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One in Four Face Fuel Poverty Thanks To Green Taxes

By Katie Anderson on October 12, 2011

One in four UK households could well be forced into fuel poverty, thanks to the Government’s controversial green energy targets.

That’s the bleak warning City analysts have issued to ministers, if the Government continues to pursue its plans to encourage the uptake of renewable energy technologies, such as solar PV panels and wind turbines.

Thanks to low incomes and rising energy costs, fuel poverty seems to no longer be solely restricted to traditional lower-income families, with an increasing number of middle-income homes struggling to pay their gas and electricity bills. Add into the mix the Government’s somewhat controversial green energy targets, and more and more households risk being plunged into the fuel poverty trap.

According to Martin Brough, an energy industry analyst at Deutsche Bank, by 2015 around a quarter of UK households could be driven into fuel poverty. Energy providers have already increased their energy tariffs by an average of 20% in the last 12 months, which has seen average annual household bills hit £1,293. With bills predicted to increase by another 25%, that figure is set to climb to £1,618 by 2015.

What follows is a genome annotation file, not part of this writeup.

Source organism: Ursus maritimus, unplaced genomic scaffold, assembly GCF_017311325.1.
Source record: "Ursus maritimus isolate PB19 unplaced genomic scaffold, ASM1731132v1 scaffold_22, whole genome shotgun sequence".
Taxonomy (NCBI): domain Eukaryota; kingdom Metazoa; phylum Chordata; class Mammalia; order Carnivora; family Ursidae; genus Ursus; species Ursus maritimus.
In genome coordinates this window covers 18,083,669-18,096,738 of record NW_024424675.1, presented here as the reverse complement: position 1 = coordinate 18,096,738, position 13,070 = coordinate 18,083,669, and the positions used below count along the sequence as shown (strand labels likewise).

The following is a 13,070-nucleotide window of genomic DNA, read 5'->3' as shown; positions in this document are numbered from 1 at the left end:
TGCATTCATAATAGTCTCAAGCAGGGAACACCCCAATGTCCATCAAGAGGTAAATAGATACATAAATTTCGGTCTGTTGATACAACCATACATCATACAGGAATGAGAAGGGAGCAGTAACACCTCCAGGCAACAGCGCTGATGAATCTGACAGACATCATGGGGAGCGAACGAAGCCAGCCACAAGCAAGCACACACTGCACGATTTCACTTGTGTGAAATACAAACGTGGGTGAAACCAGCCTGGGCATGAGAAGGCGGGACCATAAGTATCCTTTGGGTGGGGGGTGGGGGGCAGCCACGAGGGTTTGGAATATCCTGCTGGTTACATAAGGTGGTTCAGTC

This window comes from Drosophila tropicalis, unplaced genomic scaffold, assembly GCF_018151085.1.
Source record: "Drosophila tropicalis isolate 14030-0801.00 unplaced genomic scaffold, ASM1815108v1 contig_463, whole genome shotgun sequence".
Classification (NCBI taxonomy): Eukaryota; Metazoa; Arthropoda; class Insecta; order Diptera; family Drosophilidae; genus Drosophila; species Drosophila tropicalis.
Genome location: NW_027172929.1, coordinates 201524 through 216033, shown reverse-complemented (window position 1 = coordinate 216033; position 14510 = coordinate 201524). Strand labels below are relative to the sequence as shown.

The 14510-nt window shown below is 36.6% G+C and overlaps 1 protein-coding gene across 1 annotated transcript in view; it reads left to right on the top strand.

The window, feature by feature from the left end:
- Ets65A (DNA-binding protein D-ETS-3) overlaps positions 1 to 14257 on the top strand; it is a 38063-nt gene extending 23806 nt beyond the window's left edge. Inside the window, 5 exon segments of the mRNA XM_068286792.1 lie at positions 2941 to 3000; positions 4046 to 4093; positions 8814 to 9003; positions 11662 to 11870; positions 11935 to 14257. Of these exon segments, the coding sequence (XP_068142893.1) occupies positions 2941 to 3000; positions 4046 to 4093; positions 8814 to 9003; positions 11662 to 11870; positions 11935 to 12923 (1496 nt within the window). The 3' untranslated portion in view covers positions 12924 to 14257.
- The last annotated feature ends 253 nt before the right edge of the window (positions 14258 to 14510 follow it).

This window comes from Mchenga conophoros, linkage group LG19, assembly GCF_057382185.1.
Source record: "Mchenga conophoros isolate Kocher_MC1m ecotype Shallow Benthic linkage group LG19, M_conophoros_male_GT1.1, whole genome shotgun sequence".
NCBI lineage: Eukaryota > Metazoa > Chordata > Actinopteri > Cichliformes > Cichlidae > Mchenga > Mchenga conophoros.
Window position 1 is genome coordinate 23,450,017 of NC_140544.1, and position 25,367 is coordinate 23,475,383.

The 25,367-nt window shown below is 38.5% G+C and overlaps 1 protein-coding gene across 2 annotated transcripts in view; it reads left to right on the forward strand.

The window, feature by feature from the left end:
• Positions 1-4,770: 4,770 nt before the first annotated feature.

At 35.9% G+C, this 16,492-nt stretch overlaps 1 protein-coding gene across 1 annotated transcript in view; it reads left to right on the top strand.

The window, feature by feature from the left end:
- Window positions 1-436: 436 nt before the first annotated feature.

“Our analysis suggests rising energy bills and sluggish income growth will make household energy less affordable than at any time since the oil shocks of the 1970s,” said Mr Brough.

With Energy and Climate Change Secretary Chris Huhne fighting their corner , the Coalition Government is keen to drive its green energy agenda forward. Consequently the warning is unlikely to have any dramatic effect on green policies, which have more than their fair share of supporters who believe households will ultimately be better off thanks to the Government’s green energy drive.

One such supporter of a switch from fossil fuels is Dr Robert Gross, director of the Centre for Energy Policy and Technology at Imperial College, London.

“Cutting support for renewables would slow down the UK’s progress in reducing dependence on imported fossil fuels,” said Dr Gross.